Why Celebrities Thrive
The United States has long been a personality-driven society, but never more so than now. Today, social media “influencers” earn six-figure incomes with TikTok and Instagram posts touting their favorite beverage, sneaker, or cosmetics. In a world of instant gratification, few voters take the time to study a candidate's policy platforms.
The fabric that bound voters together by occupation, religious affiliation, union membership, or political party is fraying. In California, “decline to state” voters amount to nearly a third of the electorate, inching past the percentage of registered Republicans. This independence creates a void for the outsider candidate to exploit. The fresh face often succeeds in politics and famous celebrities have the best of both worlds: a fresh slate on policy issues, but a familiar persona.
Advantages of Celebrity Candidates
I was campaign manager for two successful Los Angeles City Council campaigns. My recently published novel is a fictional account of a mega rock star’s campaign as a political independent running for the U.S. Senate in Nevada.
Like my protagonist, many celebrities are physically attractive, comfortable parrying with the media and engaging with the public. It is easier to run against something or someone, and incumbent officeholders have past voting records to attack. Celebrities may have issues in their personal closet, but they have a blank political palette.
Celebrities: A Discouraging Case Study
But there are pitfalls for celebrity candidates as well. For starters, behavior that might have once been tolerated in their previous life is now fair game — and can be viewed in a different context.
Al Franken is a classic case study. In 2008, the “Saturday Night Live” writer and on-air comic parlayed his national name recognition into a U.S. Senate seat from his home state of Minnesota. Nearly a decade later, however, a photograph surfaced of Franken pretending to touch the breasts of a sleeping female colleague during a USO tour. Franken apologized for a prank that he said was "intended to be funny," but the woman in the photo also said Franken had kissed her too aggressively during rehearsal. His fate was sealed when several other women alleged that he had groped them. Franken resigned his seat in 2018.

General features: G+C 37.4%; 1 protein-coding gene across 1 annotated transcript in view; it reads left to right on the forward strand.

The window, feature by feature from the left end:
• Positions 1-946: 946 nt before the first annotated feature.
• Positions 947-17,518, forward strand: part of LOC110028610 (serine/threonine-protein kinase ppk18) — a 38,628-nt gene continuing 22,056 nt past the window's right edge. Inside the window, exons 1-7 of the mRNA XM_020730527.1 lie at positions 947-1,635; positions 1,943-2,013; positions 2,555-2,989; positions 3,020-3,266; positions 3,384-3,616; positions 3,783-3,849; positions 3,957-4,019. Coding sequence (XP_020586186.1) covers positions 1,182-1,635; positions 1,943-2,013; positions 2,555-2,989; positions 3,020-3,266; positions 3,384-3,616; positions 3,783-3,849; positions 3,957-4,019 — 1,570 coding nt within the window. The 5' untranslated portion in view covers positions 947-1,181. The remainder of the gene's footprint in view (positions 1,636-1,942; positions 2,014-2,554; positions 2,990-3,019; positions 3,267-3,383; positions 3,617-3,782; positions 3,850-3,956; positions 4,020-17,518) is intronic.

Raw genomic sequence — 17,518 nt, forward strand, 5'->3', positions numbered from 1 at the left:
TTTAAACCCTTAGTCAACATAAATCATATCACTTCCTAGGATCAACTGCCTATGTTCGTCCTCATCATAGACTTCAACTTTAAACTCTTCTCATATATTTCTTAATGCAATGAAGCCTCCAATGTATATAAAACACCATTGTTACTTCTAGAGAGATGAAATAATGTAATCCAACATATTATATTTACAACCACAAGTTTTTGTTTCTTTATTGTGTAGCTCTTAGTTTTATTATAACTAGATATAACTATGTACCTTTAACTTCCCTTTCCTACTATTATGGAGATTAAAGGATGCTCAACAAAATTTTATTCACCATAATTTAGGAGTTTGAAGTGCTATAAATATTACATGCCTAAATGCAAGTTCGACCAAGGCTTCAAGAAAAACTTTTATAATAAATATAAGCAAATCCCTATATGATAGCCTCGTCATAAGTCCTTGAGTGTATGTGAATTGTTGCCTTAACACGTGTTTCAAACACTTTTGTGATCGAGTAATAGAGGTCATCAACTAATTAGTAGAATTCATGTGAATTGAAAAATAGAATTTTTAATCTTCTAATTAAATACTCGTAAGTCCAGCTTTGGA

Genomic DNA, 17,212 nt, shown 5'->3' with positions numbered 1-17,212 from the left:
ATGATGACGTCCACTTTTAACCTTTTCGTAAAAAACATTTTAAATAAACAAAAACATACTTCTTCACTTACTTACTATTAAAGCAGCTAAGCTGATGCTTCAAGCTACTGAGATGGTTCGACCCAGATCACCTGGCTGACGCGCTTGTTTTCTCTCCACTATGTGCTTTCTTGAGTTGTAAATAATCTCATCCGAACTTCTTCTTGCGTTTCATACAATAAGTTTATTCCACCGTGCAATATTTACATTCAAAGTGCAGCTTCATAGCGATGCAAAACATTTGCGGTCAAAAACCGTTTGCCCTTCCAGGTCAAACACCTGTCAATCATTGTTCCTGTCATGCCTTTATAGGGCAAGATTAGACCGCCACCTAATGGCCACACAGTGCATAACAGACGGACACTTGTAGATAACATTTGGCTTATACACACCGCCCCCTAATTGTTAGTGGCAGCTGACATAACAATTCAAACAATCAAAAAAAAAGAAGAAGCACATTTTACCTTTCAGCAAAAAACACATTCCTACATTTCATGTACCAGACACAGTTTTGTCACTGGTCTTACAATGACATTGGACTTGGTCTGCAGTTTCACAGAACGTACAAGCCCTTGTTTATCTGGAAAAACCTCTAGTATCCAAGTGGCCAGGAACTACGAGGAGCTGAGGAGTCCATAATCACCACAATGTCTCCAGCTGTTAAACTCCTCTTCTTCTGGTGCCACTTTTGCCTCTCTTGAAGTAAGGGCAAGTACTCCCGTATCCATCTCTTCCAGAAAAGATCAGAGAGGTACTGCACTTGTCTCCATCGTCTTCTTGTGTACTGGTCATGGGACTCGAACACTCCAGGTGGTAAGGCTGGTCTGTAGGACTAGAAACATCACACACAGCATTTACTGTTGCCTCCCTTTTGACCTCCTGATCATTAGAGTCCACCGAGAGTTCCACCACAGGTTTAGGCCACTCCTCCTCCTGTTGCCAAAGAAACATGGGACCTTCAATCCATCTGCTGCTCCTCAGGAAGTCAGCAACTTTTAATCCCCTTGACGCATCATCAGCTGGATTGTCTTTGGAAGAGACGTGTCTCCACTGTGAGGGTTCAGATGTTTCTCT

His example ought to give pause to anyone unwilling to have their past life rummaged through. There’s plenty of risk in an old tweet or photograph from your college years, which will be trashed by your opponent with a million-dollar ad buy.
Matthew McConaughey is teasing about a race for governor of Texas. On the surface, he is a compelling candidate. Mr. All Right, All Right, All Right has an appealing personality, is strikingly handsome, and engaging. His first event would attract international media coverage. In my novel, one observer remarked about my protagonist rock star Tyler Sloan, "You can't teach charisma." McConaughey has enough for three governors.
However, every executive position includes nitty-gritty governing, going over budgets, entertaining donors, glad-handing legislators. These aren’t the kinds of duties movie stars usually have to worry about.
California: A-List Celebs Thrive — B-Listers Often Fail
In 2003, California voters recalled Gov. Gray Davis and selected Arnold Schwarzenegger in his place. He was a gifted campaigner with a political portfolio, including previous experience in campaigns and the benefits of the Kennedy mystique through his wife, Maria Shriver.
Could it happen again? Caitlyn Jenner is barely a blip in the polls but Elder is the one to watch.
Southern California Congressman Ted Lieu mocked Jenner's lack of experience by questioning, "You know how a bill becomes a law?"
Memo to Lieu: You're right; Jenner may not have a clue. But Vance and Elder know, and while Walker and McConaughey may need to study, the question is "Does the public care?"